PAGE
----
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Crop Science Abstract - TURFGRASS SCIENCE

Physiological Responses of Annual Bluegrass and Creeping Bentgrass to Contrasted Levels of O2 and CO2 at Low Temperatures


This article in CS

  1. Vol. 49 No. 2, p. 671-689
    Received: Aug 15, 2008

    * Corresponding author(s): Yves.Castonguay@agr.gc.ca
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  1. Yves Castonguay *a,
  2. Guillaume Thibaultb,
  3. Philippe Rochettea,
  4. Annick Bertranda,
  5. Sophie Rocheforta and
  6. Julie Dionnec
  1. a Soils and Crops Research and Development Center, Agriculture and Agri-Food Canada, 2560 Hochelaga Blvd., Québec, QC, Canada, G1V 2J3
    b Ministère du Développement Durable, de l'Environnement et des Parcs, Édifice Marie-Guyart, 675, René-Lévesque Boulevard East, 6th Floor, Québec, QC, Canada, G1R 5V7
    c Royal Canadian Golf Association, 1333 Dorval Dr., Golf House, Suite 1, Oakville, Ontario, Canada, L6M 4X7. This research was supported by the Canadian Turfgrass Research Foundation and, the Matching Investment Initiative Program of Agriculture and Agri-Food Canada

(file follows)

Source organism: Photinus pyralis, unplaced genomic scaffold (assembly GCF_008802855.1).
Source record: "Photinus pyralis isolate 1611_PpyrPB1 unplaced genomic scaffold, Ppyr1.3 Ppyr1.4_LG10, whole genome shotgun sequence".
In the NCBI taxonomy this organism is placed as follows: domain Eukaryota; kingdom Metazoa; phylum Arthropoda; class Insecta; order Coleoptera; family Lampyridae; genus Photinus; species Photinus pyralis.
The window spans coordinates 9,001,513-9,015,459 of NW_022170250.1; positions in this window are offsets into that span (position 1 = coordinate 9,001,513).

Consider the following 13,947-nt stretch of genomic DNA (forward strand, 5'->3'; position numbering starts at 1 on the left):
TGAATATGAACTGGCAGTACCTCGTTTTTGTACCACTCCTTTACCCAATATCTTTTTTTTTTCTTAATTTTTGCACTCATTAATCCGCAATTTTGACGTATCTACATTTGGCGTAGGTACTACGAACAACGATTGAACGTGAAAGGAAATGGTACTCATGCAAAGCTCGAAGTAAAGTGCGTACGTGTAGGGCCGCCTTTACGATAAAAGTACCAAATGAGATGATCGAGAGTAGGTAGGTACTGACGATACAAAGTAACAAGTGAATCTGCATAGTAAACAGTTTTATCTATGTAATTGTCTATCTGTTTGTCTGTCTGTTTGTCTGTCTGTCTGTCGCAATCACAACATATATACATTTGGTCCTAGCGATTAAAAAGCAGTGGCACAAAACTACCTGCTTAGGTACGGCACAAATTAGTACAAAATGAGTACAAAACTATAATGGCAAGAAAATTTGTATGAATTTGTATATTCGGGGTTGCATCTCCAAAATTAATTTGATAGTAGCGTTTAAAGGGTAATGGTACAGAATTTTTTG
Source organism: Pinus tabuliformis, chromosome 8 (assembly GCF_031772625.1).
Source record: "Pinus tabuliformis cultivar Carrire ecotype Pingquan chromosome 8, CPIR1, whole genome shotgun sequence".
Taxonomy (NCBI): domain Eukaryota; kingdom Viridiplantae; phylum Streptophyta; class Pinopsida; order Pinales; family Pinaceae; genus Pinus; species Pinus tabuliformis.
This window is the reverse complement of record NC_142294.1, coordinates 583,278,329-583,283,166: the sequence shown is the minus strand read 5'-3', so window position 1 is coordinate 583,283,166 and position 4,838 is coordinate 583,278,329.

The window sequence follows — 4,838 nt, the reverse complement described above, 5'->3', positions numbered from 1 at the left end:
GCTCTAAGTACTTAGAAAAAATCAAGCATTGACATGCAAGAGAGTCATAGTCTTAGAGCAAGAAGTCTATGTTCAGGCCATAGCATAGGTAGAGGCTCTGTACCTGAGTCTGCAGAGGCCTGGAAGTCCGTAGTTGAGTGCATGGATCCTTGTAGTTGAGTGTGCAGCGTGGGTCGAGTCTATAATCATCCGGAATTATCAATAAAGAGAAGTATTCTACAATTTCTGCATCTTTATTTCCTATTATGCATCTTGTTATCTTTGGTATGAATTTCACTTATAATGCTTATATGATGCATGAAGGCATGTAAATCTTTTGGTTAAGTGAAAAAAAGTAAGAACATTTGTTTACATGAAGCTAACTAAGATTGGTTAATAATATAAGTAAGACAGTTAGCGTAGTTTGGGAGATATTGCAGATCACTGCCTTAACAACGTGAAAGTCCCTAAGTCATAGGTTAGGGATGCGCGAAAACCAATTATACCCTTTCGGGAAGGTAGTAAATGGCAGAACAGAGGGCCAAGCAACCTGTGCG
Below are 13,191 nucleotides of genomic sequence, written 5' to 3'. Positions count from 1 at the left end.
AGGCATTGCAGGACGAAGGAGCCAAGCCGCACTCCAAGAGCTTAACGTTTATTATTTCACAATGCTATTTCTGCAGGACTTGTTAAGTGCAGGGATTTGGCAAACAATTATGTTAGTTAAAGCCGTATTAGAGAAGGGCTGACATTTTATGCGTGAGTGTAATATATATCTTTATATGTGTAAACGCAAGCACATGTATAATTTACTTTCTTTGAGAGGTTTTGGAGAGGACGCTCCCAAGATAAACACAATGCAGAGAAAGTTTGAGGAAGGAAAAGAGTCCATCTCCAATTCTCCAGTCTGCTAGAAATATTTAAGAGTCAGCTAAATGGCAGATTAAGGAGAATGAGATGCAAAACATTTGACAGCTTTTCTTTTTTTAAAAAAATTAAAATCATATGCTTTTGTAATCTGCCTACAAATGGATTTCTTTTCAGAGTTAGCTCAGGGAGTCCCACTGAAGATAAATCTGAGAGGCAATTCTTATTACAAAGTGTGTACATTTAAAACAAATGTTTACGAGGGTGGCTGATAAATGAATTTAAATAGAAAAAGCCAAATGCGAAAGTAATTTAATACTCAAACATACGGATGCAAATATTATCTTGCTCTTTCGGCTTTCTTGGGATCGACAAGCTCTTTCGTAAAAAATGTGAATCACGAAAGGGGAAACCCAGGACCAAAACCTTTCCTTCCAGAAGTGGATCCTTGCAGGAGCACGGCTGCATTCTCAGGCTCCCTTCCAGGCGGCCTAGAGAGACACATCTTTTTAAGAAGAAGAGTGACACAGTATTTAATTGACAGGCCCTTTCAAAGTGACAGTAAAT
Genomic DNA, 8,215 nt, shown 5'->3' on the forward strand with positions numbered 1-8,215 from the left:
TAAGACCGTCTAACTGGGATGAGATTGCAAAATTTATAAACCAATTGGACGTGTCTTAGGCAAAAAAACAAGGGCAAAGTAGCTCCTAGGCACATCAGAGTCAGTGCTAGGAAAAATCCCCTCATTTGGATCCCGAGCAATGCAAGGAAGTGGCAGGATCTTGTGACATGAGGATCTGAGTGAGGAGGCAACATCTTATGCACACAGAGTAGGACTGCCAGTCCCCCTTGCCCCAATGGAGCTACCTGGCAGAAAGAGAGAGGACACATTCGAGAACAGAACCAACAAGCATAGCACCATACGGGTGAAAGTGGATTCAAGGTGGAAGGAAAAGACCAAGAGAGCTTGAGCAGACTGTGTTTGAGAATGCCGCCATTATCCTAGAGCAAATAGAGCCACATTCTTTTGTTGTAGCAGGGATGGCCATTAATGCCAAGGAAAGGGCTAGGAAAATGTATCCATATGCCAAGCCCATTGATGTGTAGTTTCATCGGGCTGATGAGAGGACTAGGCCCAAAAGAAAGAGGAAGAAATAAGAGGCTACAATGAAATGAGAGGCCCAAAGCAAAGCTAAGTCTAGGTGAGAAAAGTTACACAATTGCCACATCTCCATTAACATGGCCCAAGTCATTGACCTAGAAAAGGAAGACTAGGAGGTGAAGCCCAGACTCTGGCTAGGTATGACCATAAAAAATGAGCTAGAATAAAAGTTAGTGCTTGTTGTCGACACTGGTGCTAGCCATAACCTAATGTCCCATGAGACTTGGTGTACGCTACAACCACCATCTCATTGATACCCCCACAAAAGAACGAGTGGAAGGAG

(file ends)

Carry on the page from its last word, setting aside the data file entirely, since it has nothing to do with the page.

Ice encasement and impermeable winter protective covers can induce anaerobic conditions on golf greens. We assessed plant survival and biochemical changes of annual bluegrass (Poa annua L.) and creeping bentgrass [Agrostis stoloniferous L. var. palustris (Huds.)] exposed to combinations of O2 and CO2 concentrations at low temperatures (1°C or −2°C). Results indicate that lack of O2 (anoxia) rather than high CO2 is the source of plant damage. However, combination of low O2 and high CO2 induced more severe damage than low O2 alone. Annual bluegrass was found to be more sensitive to anoxia than creeping bentgrass, and subfreezing temperature delayed anoxia-induced damage. Sucrose was depleted more rapidly under low O2 than under normal conditions. Fructan reserves were similarly mobilized in all treatments except for a more pronounced decline in annual bluegrass maintained under high CO2 at 1°C. A marked accumulation of asparagine at 1°C under normal atmospheric conditions did not occur under anoxia. Reversely, concentrations of alanine and tyrosine increased under low O2 Proline accumulation in plants incubated at −2°C was higher under low than under high CO2 treatments. We observed a relationship between the presence of volatile fatty acids and plant damage under low O2 Our study illustrates the complex interaction between O2 and CO2 that have both synergistic and independent effect on plant damage under anoxia at low temperatures.

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